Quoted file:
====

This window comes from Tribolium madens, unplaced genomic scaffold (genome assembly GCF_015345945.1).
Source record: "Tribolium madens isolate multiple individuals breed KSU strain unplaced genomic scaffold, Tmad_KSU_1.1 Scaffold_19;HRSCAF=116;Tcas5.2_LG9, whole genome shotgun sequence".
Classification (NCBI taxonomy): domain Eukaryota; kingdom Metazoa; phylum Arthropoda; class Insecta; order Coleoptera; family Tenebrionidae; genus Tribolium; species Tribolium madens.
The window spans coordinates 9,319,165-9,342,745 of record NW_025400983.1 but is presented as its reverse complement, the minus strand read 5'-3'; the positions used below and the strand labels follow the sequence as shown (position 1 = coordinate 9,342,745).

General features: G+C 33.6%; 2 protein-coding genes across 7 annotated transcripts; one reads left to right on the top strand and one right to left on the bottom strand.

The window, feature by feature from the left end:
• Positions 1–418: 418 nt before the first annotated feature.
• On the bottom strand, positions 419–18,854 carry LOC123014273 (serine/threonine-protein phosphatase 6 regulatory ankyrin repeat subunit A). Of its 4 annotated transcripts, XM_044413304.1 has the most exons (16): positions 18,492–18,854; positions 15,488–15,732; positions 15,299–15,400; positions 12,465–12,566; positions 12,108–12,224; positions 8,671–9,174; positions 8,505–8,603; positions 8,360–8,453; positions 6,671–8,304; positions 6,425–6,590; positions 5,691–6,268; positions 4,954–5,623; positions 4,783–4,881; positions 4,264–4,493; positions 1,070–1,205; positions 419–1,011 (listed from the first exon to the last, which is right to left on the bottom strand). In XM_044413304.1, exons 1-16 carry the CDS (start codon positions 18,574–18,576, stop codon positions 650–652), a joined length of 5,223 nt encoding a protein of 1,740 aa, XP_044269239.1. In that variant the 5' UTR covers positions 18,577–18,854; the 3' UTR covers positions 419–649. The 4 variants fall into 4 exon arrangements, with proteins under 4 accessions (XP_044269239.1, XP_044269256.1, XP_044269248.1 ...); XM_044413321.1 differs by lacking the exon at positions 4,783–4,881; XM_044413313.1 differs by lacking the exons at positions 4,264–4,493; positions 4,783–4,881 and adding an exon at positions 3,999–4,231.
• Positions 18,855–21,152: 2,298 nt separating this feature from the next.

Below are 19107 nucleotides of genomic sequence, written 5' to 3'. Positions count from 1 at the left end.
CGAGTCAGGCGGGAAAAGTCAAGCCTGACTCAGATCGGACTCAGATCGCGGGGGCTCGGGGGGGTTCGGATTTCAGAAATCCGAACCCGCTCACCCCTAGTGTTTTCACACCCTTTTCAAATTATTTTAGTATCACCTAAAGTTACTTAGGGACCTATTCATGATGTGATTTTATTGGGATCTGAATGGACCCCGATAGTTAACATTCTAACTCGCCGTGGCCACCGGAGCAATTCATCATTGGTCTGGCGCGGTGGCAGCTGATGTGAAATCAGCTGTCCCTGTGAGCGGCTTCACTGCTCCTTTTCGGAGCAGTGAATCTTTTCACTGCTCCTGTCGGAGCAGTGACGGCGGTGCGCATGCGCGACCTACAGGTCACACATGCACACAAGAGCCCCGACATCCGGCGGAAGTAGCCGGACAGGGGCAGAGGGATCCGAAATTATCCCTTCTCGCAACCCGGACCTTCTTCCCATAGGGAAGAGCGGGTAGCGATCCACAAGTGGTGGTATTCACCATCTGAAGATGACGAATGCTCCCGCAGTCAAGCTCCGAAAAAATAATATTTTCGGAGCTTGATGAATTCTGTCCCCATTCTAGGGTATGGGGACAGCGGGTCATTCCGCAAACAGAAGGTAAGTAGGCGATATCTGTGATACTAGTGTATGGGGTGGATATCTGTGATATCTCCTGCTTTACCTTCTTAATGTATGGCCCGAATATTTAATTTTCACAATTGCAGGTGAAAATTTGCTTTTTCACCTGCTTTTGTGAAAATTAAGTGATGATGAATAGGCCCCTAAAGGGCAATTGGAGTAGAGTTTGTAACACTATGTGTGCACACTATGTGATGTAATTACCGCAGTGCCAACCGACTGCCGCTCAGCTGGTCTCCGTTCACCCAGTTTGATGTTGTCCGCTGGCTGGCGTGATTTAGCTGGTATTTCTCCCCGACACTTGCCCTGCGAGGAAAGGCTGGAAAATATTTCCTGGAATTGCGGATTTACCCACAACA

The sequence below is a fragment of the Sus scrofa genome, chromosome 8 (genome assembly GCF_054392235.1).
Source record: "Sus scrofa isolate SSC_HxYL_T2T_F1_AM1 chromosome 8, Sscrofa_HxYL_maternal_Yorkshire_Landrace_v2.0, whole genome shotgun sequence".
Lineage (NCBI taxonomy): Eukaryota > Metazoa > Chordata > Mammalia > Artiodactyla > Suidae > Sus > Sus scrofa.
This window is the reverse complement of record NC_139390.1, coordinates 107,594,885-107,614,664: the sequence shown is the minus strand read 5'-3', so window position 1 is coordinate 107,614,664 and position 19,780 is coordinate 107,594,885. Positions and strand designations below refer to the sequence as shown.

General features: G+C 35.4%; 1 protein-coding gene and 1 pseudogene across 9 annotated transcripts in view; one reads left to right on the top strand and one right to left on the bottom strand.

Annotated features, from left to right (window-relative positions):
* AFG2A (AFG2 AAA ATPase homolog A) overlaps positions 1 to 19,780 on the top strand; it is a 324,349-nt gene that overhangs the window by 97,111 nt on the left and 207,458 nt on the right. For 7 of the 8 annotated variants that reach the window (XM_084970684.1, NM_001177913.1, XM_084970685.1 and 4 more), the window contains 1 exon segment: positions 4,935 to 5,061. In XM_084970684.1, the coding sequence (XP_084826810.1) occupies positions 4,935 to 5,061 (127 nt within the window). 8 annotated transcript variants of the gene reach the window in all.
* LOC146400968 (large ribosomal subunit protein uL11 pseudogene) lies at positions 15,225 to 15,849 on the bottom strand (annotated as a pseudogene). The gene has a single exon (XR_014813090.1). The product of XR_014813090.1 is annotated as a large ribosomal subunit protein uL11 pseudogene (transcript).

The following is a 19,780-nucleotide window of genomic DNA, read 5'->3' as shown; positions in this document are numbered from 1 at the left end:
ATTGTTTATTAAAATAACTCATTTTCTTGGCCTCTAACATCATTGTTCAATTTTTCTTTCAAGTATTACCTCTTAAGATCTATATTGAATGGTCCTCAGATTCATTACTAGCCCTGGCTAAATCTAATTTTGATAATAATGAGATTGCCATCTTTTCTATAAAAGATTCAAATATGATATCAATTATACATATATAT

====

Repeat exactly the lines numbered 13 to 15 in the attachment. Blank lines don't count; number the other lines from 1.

Source record: "Sus scrofa isolate SSC_HxYL_T2T_F1_AM1 chromosome 8, Sscrofa_HxYL_maternal_Yorkshire_Landrace_v2.0, whole genome shotgun sequence".
Lineage (NCBI taxonomy): Eukaryota > Metazoa > Chordata > Mammalia > Artiodactyla > Suidae > Sus > Sus scrofa.
This window is the reverse complement of record NC_139390.1, coordinates 107,594,885-107,614,664: the sequence shown is the minus strand read 5'-3', so window position 1 is coordinate 107,614,664 and position 19,780 is coordinate 107,594,885. Positions and strand designations below refer to the sequence as shown.